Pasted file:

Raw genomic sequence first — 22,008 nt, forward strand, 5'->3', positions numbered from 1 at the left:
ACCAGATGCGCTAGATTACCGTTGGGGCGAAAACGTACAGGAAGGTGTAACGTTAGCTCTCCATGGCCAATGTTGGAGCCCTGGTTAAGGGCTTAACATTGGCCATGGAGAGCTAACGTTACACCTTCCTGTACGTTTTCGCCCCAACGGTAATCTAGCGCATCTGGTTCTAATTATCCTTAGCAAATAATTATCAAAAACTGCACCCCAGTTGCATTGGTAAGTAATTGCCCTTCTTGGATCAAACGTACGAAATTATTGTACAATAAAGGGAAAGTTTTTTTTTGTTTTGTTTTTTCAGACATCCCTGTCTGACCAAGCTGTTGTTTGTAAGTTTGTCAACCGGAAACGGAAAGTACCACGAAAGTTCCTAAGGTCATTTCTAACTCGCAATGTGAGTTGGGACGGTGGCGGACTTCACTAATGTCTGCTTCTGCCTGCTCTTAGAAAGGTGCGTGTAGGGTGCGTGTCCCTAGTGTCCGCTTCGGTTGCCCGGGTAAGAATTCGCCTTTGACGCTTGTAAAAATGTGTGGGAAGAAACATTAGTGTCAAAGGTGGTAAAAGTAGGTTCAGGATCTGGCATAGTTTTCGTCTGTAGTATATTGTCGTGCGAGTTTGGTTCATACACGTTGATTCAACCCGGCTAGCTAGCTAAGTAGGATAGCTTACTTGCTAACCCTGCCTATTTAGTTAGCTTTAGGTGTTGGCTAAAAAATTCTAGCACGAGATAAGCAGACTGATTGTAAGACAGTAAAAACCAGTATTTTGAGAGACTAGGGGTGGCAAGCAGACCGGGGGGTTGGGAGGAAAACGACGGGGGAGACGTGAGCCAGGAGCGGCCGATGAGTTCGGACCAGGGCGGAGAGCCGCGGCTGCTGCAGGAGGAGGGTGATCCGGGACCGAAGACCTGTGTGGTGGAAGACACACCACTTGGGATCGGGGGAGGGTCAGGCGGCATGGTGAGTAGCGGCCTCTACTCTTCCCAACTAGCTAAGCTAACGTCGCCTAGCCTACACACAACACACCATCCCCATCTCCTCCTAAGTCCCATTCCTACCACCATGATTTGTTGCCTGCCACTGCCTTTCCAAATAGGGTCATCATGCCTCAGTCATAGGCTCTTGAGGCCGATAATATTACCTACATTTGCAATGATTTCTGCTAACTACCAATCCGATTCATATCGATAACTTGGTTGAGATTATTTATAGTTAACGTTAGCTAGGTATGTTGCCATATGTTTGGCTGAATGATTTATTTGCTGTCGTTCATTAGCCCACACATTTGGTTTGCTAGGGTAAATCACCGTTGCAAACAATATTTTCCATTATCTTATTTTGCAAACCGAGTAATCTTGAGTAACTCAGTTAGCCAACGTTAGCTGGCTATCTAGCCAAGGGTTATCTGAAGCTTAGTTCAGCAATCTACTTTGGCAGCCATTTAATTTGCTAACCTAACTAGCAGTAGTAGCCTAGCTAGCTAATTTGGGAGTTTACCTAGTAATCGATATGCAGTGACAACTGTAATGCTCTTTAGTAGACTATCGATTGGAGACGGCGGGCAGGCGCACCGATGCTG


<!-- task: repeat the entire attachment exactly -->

Raw genomic sequence first — 22,008 nt, forward strand, 5'->3', positions numbered from 1 at the left:
ACCAGATGCGCTAGATTACCGTTGGGGCGAAAACGTACAGGAAGGTGTAACGTTAGCTCTCCATGGCCAATGTTGGAGCCCTGGTTAAGGGCTTAACATTGGCCATGGAGAGCTAACGTTACACCTTCCTGTACGTTTTCGCCCCAACGGTAATCTAGCGCATCTGGTTCTAATTATCCTTAGCAAATAATTATCAAAAACTGCACCCCAGTTGCATTGGTAAGTAATTGCCCTTCTTGGATCAAACGTACGAAATTATTGTACAATAAAGGGAAAGTTTTTTTTTGTTTTGTTTTTTCAGACATCCCTGTCTGACCAAGCTGTTGTTTGTAAGTTTGTCAACCGGAAACGGAAAGTACCACGAAAGTTCCTAAGGTCATTTCTAACTCGCAATGTGAGTTGGGACGGTGGCGGACTTCACTAATGTCTGCTTCTGCCTGCTCTTAGAAAGGTGCGTGTAGGGTGCGTGTCCCTAGTGTCCGCTTCGGTTGCCCGGGTAAGAATTCGCCTTTGACGCTTGTAAAAATGTGTGGGAAGAAACATTAGTGTCAAAGGTGGTAAAAGTAGGTTCAGGATCTGGCATAGTTTTCGTCTGTAGTATATTGTCGTGCGAGTTTGGTTCATACACGTTGATTCAACCCGGCTAGCTAGCTAAGTAGGATAGCTTACTTGCTAACCCTGCCTATTTAGTTAGCTTTAGGTGTTGGCTAAAAAATTCTAGCACGAGATAAGCAGACTGATTGTAAGACAGTAAAAACCAGTATTTTGAGAGACTAGGGGTGGCAAGCAGACCGGGGGGTTGGGAGGAAAACGACGGGGGAGACGTGAGCCAGGAGCGGCCGATGAGTTCGGACCAGGGCGGAGAGCCGCGGCTGCTGCAGGAGGAGGGTGATCCGGGACCGAAGACCTGTGTGGTGGAAGACACACCACTTGGGATCGGGGGAGGGTCAGGCGGCATGGTGAGTAGCGGCCTCTACTCTTCCCAACTAGCTAAGCTAACGTCGCCTAGCCTACACACAACACACCATCCCCATCTCCTCCTAAGTCCCATTCCTACCACCATGATTTGTTGCCTGCCACTGCCTTTCCAAATAGGGTCATCATGCCTCAGTCATAGGCTCTTGAGGCCGATAATATTACCTACATTTGCAATGATTTCTGCTAACTACCAATCCGATTCATATCGATAACTTGGTTGAGATTATTTATAGTTAACGTTAGCTAGGTATGTTGCCATATGTTTGGCTGAATGATTTATTTGCTGTCGTTCATTAGCCCACACATTTGGTTTGCTAGGGTAAATCACCGTTGCAAACAATATTTTCCATTATCTTATTTTGCAAACCGAGTAATCTTGAGTAACTCAGTTAGCCAACGTTAGCTGGCTATCTAGCCAAGGGTTATCTGAAGCTTAGTTCAGCAATCTACTTTGGCAGCCATTTAATTTGCTAACCTAACTAGCAGTAGTAGCCTAGCTAGCTAATTTGGGAGTTTACCTAGTAATCGATATGCAGTGACAACTGTAATGCTCTTTAGTAGACTATCGATTGGAGACGGCGGGCAGGCGCACCGATGCTG